Are you accepting new TMS patients?
Do I need a referral from another doctor or provider for TMS?
No, however a written referral from your primary care provider or therapist facilitates communication and coordination of your medical care.
Does insurance pay for TMS?
Most insurance companies pay for TMS therapy if a person has a diagnosis of Major Depressive Disorder, Single Episode, Severe (F32.2) or Major Depressive Disorder, Recurrent, Severe (F33.2) and meets the medical necessity criteria specific to their insurance company.
What insurance do you accept?
We accept and direct bill the following insurance plans: Blue Cross and Blue Shield of Montana, Cigna/Allegiance and Pacific Source. For other insurance plans, we work with patients in developing an out-of-pocket payment plan.
How much will my care cost?
We are happy to discuss rates for our services with you and help you determine your overall cost of treatment and the amount that your insurance will cover. Our team will coordinate with your in-network insurance company prior to the start of treatment.
How long do TMS treatments last and how long is the overall course of treatment?
The active TMS therapy lasts 20 minutes per session, however the overall length of each visit/appointment varies. The first treatment session usually lasts 60-90 minutes and subsequent TMS treatment sessions typically last 30-45 minutes. Treatment protocols vary, but our standard depression treatment is 5 sessions per week (Monday-Friday) for 6 weeks, then 3 sessions in week 7, 2 sessions in week 8 and a single, final session in week 9.
What other conditions have be studied for the use of TMS?
While insurance currently is paying only for the treatment of Major Depressive Disorder, Severe (F32.2 or F33.2), BrainsWay Deep TMS has been studied for anxiety and other conditions.
What are the side effects of TMS?
The side effects of TMS typically are minimal and include possible scalp discomfort or headache during the first few treatments. Rare side effects include seizure (less than 5 of 1000 patients), however having a history of seizure is not a contraindication to TMS therapy.
How long does the benefit from TMS last?
Most patients whose depression improves with TMS are still doing well a year later. For patients whose depression returns, TMS is again likely to be effective.
What is the difference between Transcranial Magnetic Stimulation (TMS) and Electroconvulsive Therapy (ECT)?
Transcranial magnetic stimulation (TMS) is a highly effective outpatient therapy for treatment-resistant depression with rates of full remission in 50% of patients and significant improvement in 75% of patients who have completed 36 sessions. It has minimal side effects. You can drive yourself to your appointment and, after your treatment, you can drive back to work or other activities.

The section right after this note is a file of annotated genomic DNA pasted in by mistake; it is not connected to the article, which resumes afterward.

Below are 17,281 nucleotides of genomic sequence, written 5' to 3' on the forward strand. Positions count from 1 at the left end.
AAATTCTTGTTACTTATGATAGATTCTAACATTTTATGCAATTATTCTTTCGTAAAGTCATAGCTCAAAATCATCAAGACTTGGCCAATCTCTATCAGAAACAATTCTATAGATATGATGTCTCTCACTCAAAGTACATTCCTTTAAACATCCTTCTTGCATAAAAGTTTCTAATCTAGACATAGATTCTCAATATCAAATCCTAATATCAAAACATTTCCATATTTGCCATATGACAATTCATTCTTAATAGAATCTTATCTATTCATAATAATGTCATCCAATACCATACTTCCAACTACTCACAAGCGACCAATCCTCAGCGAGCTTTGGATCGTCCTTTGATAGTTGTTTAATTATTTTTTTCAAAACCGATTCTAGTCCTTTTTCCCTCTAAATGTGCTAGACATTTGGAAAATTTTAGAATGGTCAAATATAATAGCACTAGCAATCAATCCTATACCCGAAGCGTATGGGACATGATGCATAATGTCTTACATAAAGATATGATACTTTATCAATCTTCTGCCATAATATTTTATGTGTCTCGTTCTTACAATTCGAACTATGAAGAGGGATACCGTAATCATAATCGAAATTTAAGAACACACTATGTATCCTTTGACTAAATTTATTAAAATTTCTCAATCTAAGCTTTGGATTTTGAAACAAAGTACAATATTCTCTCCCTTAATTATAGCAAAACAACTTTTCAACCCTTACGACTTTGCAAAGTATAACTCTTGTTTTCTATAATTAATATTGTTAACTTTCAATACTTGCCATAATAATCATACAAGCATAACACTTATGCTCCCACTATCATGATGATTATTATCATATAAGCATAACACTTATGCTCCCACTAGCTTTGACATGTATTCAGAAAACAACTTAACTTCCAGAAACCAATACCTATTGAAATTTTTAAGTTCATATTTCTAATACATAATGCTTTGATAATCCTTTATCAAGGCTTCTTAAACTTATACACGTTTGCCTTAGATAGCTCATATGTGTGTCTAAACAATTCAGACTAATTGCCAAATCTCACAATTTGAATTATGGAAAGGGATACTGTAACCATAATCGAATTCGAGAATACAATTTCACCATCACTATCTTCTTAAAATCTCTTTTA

Electroconvulsive Therapy (ECT) is a highly effective treatment for severe depression that is performed in the hospital under general anesthesia. It typically involves 10 to 20 treatments and utilizes an electrical current to induce a generalized seizure in the brain. ECT is more expensive than TMS. Common side effects of ECT include temporary memory loss and confusion, and some patients have a degree of permanent memory loss. Patients cannot drive or return to work on the day of the procedure.
Who will manage my medications during treatment? Will I stay on my current psychiatric medication during treatment?
One of our psychiatrists will thoroughly evaluate you prior to starting TMS, and will manage your psychiatric medications during your TMS course. Many patients are able to reduce their psychiatric medication during treatment. Following completion of TMS, patients typically return to their referring provider for ongoing care.
Where will I stay if I live outside of Helena?
For patients outside of Helena who cannot travel to Helena daily for TMS treatment, we will work with them to arrange temporary housing such as Airbnb or a VRBO.
Christina Walker, TMS Coordinator
Transcranial Magnetic Stimulation is an effective, non-medication treatment for severe, treatment-resistant depression. It works by utilizing a high intensity magnetic field to stimulate (depolarize neurons) areas of the brain, such as the dorsolateral prefrontal cortex (DLPFC), which are under-active in people with severe depression.
At Big Sky Psychiatry, we provide BrainsWay Deep TMS Therapy, which is highly effective in improving depression in people who have had inadequate response to other treatments.
For referrals or to learn if you are a candidate for Transcranial Magnetic Stimulation at Big Sky Psychiatry, please call 406-204-2151 (extension 1) to speak with Christina Walker.